xlset 'temp name Mybook'
    |domain error
    | xlset'temp name Mybook'
       wd 'qer'
    ole - Workbook does not have writeable Name property : 12

    What is happening is that in Excel, you can only change the name of a workbook by saving it. Thus, the following saves the workbook, and also renames it:

       xlcmd 'temp saveas Mybook'

    This may return -1, which really is the result from Excel!

    (If you already have saved Mybook, Excel will prompt you to overwrite it.)

    Accessing the Worksheet
    To access the worksheet, we first have to get the Worksheets object, which belongs to the workbook. We will use the Worksheets object a few times, so will give it a name:

       xlget 'temp worksheets'
       xlid 'ws'

    We can try adding new worksheets:

       xlcmd 'ws add'
       xlcmd 'ws add'
       xlcmd 'ws add'

    Next we access the first sheet using the Item method, and assign the name sh1:

       xlget 'ws item sheet1'
       xlid 'sh1'
       xlget 'sh1 name'

    Be careful to distinguish sh1 which is the name used by J for a position in the Excel object hierarchy, from Sheet1, which is the name used by Excel for the current worksheet. You can change the worksheet name:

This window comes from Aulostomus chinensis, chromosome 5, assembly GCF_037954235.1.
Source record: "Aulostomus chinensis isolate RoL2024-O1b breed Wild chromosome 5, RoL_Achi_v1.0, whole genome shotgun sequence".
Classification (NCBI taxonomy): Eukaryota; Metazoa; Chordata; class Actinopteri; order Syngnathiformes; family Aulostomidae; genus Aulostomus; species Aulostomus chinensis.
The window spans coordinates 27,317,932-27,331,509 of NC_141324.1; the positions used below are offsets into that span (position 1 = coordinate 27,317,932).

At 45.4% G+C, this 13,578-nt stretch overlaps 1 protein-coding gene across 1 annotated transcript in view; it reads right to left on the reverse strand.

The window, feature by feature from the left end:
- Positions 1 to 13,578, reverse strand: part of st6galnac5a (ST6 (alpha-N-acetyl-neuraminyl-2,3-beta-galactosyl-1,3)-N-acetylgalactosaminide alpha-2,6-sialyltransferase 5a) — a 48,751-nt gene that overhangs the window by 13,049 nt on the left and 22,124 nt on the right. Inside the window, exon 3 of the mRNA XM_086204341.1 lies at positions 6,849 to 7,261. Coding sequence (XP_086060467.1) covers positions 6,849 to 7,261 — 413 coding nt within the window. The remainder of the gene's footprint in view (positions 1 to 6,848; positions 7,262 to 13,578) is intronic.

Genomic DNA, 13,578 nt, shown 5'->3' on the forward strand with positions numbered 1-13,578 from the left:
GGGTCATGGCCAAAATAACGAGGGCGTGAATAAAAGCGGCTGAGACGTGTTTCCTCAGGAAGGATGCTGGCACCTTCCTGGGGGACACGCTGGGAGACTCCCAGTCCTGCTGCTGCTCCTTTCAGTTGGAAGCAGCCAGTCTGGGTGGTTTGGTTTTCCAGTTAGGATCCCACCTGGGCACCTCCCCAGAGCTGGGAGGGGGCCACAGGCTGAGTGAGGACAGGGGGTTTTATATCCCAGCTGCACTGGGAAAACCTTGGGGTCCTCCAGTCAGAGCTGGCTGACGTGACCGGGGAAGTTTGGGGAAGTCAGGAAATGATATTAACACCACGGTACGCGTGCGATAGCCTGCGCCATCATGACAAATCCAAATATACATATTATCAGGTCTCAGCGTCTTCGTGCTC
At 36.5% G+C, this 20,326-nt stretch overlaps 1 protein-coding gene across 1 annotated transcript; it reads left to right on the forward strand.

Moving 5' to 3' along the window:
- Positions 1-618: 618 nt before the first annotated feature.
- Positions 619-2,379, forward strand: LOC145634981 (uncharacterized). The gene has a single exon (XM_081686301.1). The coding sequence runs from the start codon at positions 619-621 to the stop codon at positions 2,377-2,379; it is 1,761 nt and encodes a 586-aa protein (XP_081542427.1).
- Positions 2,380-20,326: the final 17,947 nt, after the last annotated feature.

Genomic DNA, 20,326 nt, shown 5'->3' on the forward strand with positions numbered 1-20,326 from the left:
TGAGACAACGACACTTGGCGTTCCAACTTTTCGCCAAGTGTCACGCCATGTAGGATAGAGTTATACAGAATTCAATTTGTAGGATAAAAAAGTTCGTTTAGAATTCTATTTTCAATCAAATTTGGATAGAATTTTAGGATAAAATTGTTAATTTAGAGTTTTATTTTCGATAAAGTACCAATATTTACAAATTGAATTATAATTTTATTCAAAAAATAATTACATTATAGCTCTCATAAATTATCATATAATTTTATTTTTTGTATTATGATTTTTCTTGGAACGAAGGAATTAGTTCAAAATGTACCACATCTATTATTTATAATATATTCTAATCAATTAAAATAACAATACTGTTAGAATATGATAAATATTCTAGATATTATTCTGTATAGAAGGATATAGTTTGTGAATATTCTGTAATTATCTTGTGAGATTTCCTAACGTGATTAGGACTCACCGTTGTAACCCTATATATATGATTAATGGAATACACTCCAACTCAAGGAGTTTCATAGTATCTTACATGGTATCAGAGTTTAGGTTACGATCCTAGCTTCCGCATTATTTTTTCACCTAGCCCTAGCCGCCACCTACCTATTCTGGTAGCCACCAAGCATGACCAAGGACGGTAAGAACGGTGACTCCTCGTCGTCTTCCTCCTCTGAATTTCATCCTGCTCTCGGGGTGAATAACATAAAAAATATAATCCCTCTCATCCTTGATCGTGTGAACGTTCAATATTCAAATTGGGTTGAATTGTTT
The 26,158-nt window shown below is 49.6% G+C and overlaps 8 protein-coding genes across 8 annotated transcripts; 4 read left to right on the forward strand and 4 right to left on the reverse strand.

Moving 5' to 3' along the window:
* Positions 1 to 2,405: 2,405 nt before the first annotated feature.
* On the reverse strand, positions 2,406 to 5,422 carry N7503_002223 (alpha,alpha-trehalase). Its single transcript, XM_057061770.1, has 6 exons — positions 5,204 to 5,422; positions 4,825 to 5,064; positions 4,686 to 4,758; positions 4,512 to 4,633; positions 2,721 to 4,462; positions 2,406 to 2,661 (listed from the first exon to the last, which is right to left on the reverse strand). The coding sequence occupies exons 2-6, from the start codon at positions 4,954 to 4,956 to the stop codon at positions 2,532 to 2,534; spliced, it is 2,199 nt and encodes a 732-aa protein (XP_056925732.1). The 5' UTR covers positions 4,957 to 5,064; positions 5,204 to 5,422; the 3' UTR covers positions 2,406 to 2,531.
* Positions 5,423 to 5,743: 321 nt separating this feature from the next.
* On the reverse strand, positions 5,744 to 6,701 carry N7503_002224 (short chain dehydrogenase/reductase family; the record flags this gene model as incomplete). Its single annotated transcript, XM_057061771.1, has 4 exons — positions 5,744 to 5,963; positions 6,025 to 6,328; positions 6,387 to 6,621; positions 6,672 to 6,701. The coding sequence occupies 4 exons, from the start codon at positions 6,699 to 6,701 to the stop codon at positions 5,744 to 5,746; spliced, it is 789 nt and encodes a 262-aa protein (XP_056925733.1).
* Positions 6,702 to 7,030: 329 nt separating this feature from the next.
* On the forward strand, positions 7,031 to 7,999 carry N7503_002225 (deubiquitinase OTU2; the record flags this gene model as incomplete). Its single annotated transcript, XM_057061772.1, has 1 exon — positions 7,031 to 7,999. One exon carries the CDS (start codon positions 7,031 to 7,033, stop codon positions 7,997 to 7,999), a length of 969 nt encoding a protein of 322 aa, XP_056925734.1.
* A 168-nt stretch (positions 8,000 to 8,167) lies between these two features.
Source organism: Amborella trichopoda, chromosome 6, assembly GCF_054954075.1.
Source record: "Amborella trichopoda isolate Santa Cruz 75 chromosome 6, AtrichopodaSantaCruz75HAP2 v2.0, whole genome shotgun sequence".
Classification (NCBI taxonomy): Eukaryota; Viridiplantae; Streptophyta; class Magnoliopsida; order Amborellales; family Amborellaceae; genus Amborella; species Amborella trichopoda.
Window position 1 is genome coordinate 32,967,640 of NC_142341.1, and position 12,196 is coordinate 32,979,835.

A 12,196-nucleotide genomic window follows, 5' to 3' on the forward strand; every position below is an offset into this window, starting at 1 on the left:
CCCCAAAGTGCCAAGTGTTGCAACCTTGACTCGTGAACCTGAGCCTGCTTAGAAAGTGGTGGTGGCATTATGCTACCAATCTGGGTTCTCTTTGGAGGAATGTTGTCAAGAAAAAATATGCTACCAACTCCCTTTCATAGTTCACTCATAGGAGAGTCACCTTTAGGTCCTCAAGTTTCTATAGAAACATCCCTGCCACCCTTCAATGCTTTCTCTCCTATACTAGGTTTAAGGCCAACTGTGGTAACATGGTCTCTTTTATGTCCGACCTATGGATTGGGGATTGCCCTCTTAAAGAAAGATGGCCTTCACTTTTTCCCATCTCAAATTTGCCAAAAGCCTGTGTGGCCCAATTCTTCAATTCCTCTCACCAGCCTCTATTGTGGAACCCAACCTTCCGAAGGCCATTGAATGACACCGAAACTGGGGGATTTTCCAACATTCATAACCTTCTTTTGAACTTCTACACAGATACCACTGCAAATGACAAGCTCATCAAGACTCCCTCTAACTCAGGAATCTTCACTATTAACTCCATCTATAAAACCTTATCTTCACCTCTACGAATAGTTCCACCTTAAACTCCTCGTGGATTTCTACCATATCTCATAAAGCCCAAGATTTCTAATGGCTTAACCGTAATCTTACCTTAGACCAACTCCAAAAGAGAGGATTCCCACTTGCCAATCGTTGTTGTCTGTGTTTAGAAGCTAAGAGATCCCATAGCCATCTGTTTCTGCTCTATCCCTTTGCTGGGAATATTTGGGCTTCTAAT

xlset 'sh1 name Mysheet'

    If this worksheet is hidden behind another (which will be the case if you followed the above steps exactly) you can activate it with:

       xlcmd 'sh1 activate'

    Now lets try writing to a specific cell. In Excel you can use cell references of the form 2 3 or old-style alphanumeric references such as B3; the former are easier to program. First reference a cell, using the Cells property:

       xlget 'sh1 cells 2 3'

    Then set the value of temp as required. The new value should appear in the spreadsheet:

       xlset 'temp value 123'
    xlget 'temp value' 123

    Reading and Writing Ranges
    In practice, you will typically want to read and write a range of cells. It would be tedious to do so one cell at a time; unfortunately, the form in which Excel reads and writes range data is not available to J. The solution is to use the utilities xlreadr (read range) and xlwriter (write range) that call appropriate macros from jmacros.xls. The right argument is the workbook, worksheet, topleft cell position and number of rows and columns. The left argument of xlwriter is the data to be written. Try:

       (i.3 4) xlwriter 'mybook.xls mysheet 2 2'

    Verb xlreadr returns data as a boxed array of character strings:

       xlreadr 'mybook.xls mysheet 3 3 2 3'  
    |5|6 |7 |
       ". &> xlreadr 'mybook.xls mysheet 3 3 2 3'  
    5  6  7
    9 10 11

    Finally, use xlexit to close Excel (you may be prompted to save):


    Data passing
    Data parameters sent using these utilities are limited to 65K, which suffices for most purposes. The best way to pass data longer than this is via a temporary file. Thus J can write a file then send an OLE command to Excel to read it.